The Toronto Blue Jays have signed veteran right-handed reliever Al Alburquerque to a minor-league deal with an invite to Spring Training.
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Earlyish on Thursday morning Shi Davidi of SportsNet broke the less-than-earth-shattering news that the Blue Jays have signed 31-year old reliever Al Alburquerque to minor-league deal. Double Al is often known more for his fun last name than his contributions on the field, but over the course of his seven major-league seasons, he’s been a valuable guy out of the bullpen for a number of teams, including the Detroit Tigers, Los Angeles Angels of Anaheim, Kansas City Royals and the Chicago White Sox.
#BlueJays and reliever Al Alburquerque agree to terms on minor-league deal with invite to big-league camp, per source.
— Shi Davidi (@ShiDavidi) January 18, 2018
Sure, why not?
There’s virtually no bad minor-league deal. Alburquerque is a bit of a junk-baller, throwing a very good slider with some hit-or-miss command on the pitch at times. Keegan Matheson summed up his slider usage pretty well on Twitter soon after the signing:
Alburqueque throws a ton of sliders. At times, those sliders are brilliant. He also walks a ton of batters, but gives the #BlueJays the 1-in-20 chance of catching lightning in a bottle for a few months, which is what MiLB relief deals are all about.
— Keegan Matheson (@KeeganMatheson) January 18, 2018
Again, there’s no bad minor-league deal. If Alburquerque regains his early-career form, the Blue Jays potentially have a steal on their hands for what will likely be a close to minimum contract. And what happened at the end of 2017 might support that.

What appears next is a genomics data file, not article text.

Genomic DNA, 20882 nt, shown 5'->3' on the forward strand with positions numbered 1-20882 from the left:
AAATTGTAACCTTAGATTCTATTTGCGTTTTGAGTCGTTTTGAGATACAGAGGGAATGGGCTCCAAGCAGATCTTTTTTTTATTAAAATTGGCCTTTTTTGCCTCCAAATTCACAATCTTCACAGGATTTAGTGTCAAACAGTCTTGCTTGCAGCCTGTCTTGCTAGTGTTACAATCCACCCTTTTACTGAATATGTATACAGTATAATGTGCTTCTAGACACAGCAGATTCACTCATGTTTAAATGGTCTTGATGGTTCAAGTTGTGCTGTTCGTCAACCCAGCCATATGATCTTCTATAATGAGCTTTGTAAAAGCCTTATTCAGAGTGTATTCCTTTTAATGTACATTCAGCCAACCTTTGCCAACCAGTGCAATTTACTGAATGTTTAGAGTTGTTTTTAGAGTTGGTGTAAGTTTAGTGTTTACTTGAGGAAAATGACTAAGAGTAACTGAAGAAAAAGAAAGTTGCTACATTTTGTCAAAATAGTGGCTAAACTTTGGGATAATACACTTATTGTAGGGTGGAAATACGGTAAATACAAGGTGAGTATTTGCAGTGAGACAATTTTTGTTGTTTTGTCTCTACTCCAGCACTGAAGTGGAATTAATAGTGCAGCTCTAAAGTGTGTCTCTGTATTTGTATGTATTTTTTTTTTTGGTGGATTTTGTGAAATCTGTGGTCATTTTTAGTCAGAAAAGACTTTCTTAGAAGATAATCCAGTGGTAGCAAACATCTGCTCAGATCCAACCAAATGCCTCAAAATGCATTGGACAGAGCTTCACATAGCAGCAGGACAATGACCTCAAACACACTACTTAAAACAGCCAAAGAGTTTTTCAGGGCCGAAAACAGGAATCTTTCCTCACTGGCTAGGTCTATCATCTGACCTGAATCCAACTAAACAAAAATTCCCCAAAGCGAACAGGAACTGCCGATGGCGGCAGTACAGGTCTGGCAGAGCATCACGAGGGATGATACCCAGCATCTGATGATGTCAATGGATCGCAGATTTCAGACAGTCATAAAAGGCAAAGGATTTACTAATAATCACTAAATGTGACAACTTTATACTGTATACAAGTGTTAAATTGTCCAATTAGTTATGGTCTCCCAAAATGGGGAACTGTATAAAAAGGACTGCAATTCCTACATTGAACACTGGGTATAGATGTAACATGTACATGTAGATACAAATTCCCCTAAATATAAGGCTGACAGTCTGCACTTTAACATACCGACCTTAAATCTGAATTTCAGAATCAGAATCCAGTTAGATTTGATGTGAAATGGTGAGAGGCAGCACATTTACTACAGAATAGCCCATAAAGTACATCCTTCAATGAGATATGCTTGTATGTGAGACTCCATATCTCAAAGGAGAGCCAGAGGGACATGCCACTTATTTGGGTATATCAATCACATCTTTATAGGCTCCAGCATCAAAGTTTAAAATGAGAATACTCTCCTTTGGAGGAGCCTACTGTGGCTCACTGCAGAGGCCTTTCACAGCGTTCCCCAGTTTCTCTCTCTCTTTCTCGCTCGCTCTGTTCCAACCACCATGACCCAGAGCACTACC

From 2015 to 2016 Alburquerque’s fastball velocity dipped from an average of 94.4 MPH to 92.7 MPH, and he began to struggle after a strong start to his career. This often happens with guys who start out in the majors throwing 96 MPH like he did, and over time lost velocity on the fastball while the offspeed pitch velocity remains the same.
In 2017, although only across 18 innings pitched in 21 appearances, Alburquerque’s velocity began to rebound. He was throwing 93.8 MPH again on his two-seam fastball, with a harder slider at 87.6 MPH. And as you can see above, along with Keegan’s point – he throws that slider a lot, and generated 30 whiffs on 141 pitches, which might come in handy versus some revamped American League East lineups with abnormally large right-handed power hitters.
|7 Yr||7 Yr||7 Yr||3.16||264||58||1||245.0||187||88||86||17||135||291||8||20||130||3.37||1.314||6.9||0.6||5.0||10.7||2.16|
The walks, of course, can be problematic. It’s worth mentioning that in 2017’s small sample size that he posted ‘just’ a 4.0 BB/9 with the White Sox and Royals after 4.8 in 2015 and a horrific 9.0 in 2016. Perhaps those struggles are behind him, and a return to his pre-2015 mastery is possible.
The slider, a pitch that can be quite fickle at times, is hugely important for his success. His career GB% of 48.6% is solid and dependent on that pitch. In recent years it’s dipped as low as 40.4% (2013), but that was coupled with a K/9 of 12.86, which he’s not going to get close to in 2018. We wrote about the team’s dependence on the ground ball earlier in the week, and Alburquerque could definitely contribute to that from the bullpen.
It’s likely that Alburquerque will be taking the shuttle between Buffalo and Toronto quite a bit to begin the season while the MLB roster shakes out. It’s not terribly unlikely, either, that he’s entrenched in the bullpen by mid-summer, as injuries, regression and slumps will surely hit the bullpen like they do every year. It’s also possible that we may never see him in a Blue Jays uniform, and that’s fine, too. That’s how these minor league deals go, but here’s a good thought to end on from @BVHJays:
— BVH (@BVHJays) January 18, 2018
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